Doissetep, also referred to as the Fortress of the Aethyrs or Chantry of Cal Ladeim, was an Order of Hermes stronghold and one of the greatest chantries in Tradition history. Its fall was one of the portents that heralded the Avatar Storm and the Final Nights.
The Covenant that would later be Doissetep was founded in prehistoric times in modern Thailand, under the leadership of the Awakened king Kwa Hu. In 781, a Nephandus took control over the fortress and relocated it to Nemrut Dagi, a volcano in eastern Turkey. A conjoined effort of the Hermetic Houses Bonisagus, Tytalus, Quaesitor and Flambeau destroyed the Nephandus finally in 871 and relocated the castle to the Pyrenees, north of the city of Gerona. For its efforts, the Covenant became part of the Iberian Tribunal and such fell under the jurisdiction of House Flambeau. Under their leadership, Doissetep became one of the prime Covenants of the feudal system of the early Order in the Mythic Age. Wisdom, erudition, discipline, composure, influence and the drive to spiritual perfection are virtues espoused by the Chantry. This decade is usually regarded as Doissetep's Spring Time.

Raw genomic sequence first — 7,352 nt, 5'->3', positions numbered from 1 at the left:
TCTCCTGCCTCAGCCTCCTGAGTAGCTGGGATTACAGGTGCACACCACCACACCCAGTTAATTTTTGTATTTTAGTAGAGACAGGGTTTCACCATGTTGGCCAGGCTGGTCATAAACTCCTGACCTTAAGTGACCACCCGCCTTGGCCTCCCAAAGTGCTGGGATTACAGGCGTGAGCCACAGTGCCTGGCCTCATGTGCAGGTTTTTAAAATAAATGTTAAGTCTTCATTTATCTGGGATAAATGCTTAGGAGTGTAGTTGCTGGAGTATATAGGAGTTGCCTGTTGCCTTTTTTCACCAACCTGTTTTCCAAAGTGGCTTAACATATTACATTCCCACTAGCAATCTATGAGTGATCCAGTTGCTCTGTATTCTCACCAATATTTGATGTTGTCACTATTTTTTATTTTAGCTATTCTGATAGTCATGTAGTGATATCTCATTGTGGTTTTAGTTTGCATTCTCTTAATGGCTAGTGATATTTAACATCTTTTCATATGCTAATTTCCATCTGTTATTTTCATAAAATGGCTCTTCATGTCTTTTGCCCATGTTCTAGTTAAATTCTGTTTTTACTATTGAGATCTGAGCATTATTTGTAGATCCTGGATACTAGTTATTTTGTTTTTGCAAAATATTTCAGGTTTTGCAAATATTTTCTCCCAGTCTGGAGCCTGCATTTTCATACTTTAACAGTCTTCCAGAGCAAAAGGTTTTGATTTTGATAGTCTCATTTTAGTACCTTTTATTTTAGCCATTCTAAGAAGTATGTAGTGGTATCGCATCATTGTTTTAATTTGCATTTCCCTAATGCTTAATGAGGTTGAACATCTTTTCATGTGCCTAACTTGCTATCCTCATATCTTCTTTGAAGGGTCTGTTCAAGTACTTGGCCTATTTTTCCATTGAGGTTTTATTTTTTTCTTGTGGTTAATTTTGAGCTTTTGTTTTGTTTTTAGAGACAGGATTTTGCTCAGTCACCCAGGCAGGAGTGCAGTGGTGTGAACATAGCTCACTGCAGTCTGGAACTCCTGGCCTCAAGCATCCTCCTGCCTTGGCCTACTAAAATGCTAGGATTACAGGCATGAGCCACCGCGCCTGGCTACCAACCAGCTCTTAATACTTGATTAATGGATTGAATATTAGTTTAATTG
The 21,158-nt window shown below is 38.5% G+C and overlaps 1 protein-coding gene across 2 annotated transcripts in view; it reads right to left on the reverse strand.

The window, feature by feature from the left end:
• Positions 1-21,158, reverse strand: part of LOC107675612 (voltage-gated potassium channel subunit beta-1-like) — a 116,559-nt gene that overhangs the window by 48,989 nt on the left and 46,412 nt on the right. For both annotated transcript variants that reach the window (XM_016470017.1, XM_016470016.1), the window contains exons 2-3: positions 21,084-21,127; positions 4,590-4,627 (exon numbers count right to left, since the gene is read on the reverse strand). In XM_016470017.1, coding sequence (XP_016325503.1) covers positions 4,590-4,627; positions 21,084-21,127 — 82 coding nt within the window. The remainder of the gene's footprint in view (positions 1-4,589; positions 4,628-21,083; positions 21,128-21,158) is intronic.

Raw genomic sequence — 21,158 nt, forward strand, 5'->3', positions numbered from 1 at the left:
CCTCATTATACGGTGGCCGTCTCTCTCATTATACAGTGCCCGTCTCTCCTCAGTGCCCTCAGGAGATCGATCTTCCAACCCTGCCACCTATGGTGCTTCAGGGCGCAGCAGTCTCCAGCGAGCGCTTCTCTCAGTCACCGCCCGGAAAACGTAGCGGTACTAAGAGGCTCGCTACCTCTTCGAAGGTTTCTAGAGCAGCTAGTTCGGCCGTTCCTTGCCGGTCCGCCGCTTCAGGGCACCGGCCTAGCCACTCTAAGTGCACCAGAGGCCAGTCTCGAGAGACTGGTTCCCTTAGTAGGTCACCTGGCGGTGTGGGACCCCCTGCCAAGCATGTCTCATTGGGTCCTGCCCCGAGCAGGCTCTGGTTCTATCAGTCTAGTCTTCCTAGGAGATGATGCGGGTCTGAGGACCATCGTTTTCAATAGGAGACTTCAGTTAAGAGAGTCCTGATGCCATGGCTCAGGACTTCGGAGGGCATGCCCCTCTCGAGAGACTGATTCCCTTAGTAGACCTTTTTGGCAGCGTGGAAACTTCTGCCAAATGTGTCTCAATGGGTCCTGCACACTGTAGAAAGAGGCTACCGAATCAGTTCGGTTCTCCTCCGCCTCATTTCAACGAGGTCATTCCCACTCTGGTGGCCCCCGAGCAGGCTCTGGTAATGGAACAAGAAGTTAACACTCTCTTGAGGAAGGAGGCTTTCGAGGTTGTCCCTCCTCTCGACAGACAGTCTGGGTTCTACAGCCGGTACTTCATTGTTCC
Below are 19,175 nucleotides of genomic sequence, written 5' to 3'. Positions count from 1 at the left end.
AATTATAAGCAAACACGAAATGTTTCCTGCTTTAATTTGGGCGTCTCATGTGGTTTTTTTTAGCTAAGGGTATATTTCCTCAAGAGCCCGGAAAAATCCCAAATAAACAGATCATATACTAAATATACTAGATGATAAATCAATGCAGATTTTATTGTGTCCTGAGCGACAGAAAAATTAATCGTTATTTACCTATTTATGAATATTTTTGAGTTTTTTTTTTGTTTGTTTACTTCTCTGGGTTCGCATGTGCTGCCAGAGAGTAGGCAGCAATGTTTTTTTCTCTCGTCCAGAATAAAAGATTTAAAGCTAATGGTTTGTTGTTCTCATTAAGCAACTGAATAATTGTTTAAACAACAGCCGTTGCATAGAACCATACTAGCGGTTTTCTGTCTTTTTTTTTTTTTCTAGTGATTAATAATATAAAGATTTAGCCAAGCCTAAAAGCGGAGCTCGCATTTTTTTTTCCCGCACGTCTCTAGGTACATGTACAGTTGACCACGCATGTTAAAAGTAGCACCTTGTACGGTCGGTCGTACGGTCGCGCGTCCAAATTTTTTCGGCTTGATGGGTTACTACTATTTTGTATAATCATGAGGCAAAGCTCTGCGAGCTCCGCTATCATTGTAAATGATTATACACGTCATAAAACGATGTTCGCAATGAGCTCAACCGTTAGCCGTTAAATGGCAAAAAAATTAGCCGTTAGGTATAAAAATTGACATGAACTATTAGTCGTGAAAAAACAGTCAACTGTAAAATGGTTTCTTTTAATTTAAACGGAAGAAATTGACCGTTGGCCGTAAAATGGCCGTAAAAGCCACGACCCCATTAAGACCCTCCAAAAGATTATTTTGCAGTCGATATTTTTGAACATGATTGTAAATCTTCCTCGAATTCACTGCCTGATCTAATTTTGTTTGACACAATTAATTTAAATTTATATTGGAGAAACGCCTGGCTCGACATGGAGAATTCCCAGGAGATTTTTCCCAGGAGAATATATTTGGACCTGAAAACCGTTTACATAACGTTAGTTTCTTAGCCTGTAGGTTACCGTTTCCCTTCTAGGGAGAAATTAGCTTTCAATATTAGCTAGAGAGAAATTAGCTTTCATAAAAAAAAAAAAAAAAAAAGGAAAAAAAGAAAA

In 1201, Doissetep was the Covenant where the Grand Tribunal was held that censured and expelled House Tremere from the Order. At this time, Doissetep had crystallized itself as a major center of the Order, with the Primi of all Houses converging here every seven years. Bygones were used as guardians and every mage of the Fellowship spent at least a month in Doissetep for instruction. This prominence, however, made Doissetep a target for the Order of Reason. During the siege, the Quaesitori heard rumors that some among them had fallen to Infernalism and planned to deliver Doissetep into the hands of the enemy. The Primus of the now extinct House Regnatus was censured and his House disbanded and stricken from hermetic record, leading to the installment of the Council of Deacons as the ruling body of the chantry. The first act of the Council was to transport Doissetep into the Vadum of Forces, while leaving behind a token force of Hermetics to engage the Daedalans (mostly comprised of political rivals of the newly formed Council). Both sides were content: The Order of Reason believed that God had reached down and smitten the wizards for their arrogance, while the Order of Hermes was safe in a new spiritual realm without the constant threat of the Scourge. In the following decades, most efforts were done to tame the elemental realm, erecting a mountain mirroring Mount Celidar where Doissetep had once stood, as a safeguard against the elemental rages of the realm. Treaties and pacts with various Umbrood Lords secured Doissetep's position as the major anchorhead of the Traditions in this part of the Umbra. Shoring up their successes, the Council of Deacons greatly enhanced their privileges and rights within the Chantry. In exchange, representatives from each Hermetic House would be placed on the Council, although bureaucratical obstacles made sure that it never came to this. This is referred to as the Summer of Doissetep.